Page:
May 2023 marked the tenth anniversary of the founding of the Copasetic Foundation. What began as an informal vehicle for jazz and related music words and music productions has grown to become an established, non-profit collective that creates and produces live music and theatre shows, to promote the understanding and appreciation of jazz and related music via live performance, recording, and electronic media.
The Foundation is run by a board of volunteers co-ordinated by the secretary, Alex Webb, who told me, “The idea was in gestation for a while. I had found I was creating, with some like-minded musicians and vocalists, projects which were more than just gigs; things with narrative, leaning towards theatre. So, it was a bit like building a production house. And part of it was to create a funding vehicle for those projects.
I’ve long thought that although a lot of people out there either don’t know about jazz or actively dislike it, they are often interested in the stories of the amazing men and women who made the music – the human-interest side. That was another spur to the kind of projects we’ve created over the last decade.’
I asked Webb about the name, and he explained, “The Copasetics was a social club founded by Billy Strayhorn, among others, in 1950s New York. The word was already out there. It is also, according to Max Decharne’s Dictionary of Hipster Slang ‘the highest compliment in the hep world.’”
Copasetic Foundation’s specialty is putting on words and music shows and music theatre pieces about jazz history. Shows centre around particular themes, including great musicians and episodes of jazz and popular music history. Their first production was in 2009 titled, ‘Old, New, Borrowed and Blue’ which explored jazz and blues songwriting with the help of leading UK vocalists Ian Shaw, Liane Carroll, and Tammy Weis. It was performed in London at the Royal Opera House in Covent Garden, Paul Hamlyn Hall, and the Blackheath Halls.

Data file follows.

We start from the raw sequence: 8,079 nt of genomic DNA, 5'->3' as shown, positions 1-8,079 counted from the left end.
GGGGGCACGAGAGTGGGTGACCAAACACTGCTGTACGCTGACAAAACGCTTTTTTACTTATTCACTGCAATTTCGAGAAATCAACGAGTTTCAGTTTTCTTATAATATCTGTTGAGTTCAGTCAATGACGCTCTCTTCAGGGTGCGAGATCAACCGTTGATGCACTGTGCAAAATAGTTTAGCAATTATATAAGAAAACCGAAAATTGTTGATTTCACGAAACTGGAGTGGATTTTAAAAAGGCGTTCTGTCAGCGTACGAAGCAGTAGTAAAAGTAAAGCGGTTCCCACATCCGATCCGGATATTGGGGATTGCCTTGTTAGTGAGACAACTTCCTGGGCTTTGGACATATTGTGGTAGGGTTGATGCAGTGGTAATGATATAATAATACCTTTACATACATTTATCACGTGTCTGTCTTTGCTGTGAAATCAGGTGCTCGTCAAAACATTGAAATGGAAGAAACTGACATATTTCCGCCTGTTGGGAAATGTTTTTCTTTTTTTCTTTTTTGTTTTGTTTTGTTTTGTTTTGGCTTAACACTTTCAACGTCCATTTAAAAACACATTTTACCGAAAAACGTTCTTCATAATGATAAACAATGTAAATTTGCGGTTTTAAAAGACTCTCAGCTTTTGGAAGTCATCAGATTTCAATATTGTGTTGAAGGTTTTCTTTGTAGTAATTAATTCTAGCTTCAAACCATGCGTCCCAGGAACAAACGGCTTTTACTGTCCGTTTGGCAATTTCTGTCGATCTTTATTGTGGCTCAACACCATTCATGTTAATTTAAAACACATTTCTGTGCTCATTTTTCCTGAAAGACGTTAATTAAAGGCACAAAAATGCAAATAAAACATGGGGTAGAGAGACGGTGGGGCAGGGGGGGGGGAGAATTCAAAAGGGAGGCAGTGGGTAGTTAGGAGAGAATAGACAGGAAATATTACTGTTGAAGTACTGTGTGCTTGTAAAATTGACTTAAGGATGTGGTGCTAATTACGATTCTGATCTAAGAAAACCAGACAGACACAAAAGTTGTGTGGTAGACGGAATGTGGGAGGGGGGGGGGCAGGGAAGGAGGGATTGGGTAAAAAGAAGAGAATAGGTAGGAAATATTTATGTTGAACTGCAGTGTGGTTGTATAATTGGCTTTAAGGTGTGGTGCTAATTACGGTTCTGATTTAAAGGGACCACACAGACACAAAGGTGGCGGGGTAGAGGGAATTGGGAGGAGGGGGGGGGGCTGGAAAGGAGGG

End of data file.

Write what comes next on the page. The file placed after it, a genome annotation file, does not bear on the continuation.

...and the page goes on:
For the 2010 London Jazz Festival, Webb, together with arranger Frank Griffith, created a words and music show about Duke Ellington’s co-composer Billy Strayhorn, featuring Griffith’s nine-piece band and vocalists China Moses and Alexander Stewart. In 2015, for Strayhorn’s centenary year, the show was revived for the festival. ‘Lush Life: The Songs of Billy Strayhorn’ was staged at the Cadogan Hall with a ten-piece band and the participation of vocalists David McAlmont, Sandra Nkake, and Allan Harris.
In 2013 Webb created a multi-media show with the film workshop Bebop Productions about the life of jazz musician Charlie Parker, which played at the Purcell Room as part of the London Jazz Festival. ‘Charlie Parker on Dial’ used projections of archive photographs as well as bespoke abstract imagery and a spoken narrative by Sirena Riley to tell the story of the two years (1946-7) Parker was with the Dial record label. The show featured alto saxophonist Nathaniel Facey and trumpeter Freddie Gavita, playing Webb’s arrangements. It received excellent reviews.
Over the past decade, Copasetic Productions have featured a stellar line-up of musicians and vocalists and staged numerous productions – some are listed in the ‘take away facts’ at the end of this article.
The activity of the Copasetic Foundation is not limited to productions. It engages in education and offers music business seminars and business coaching for young musicians. Webb brings his experience as a senior lecturer in music and event management at university level, organising seminars for Tomorrow’s Warriors students, and organising and lecturing at the 2019 edition of the Take Five residential programme for Serious Ltd to these events. The Foundation also calls on expert advice from many areas of music including live promotion, marketing, press, PR, and music publishing.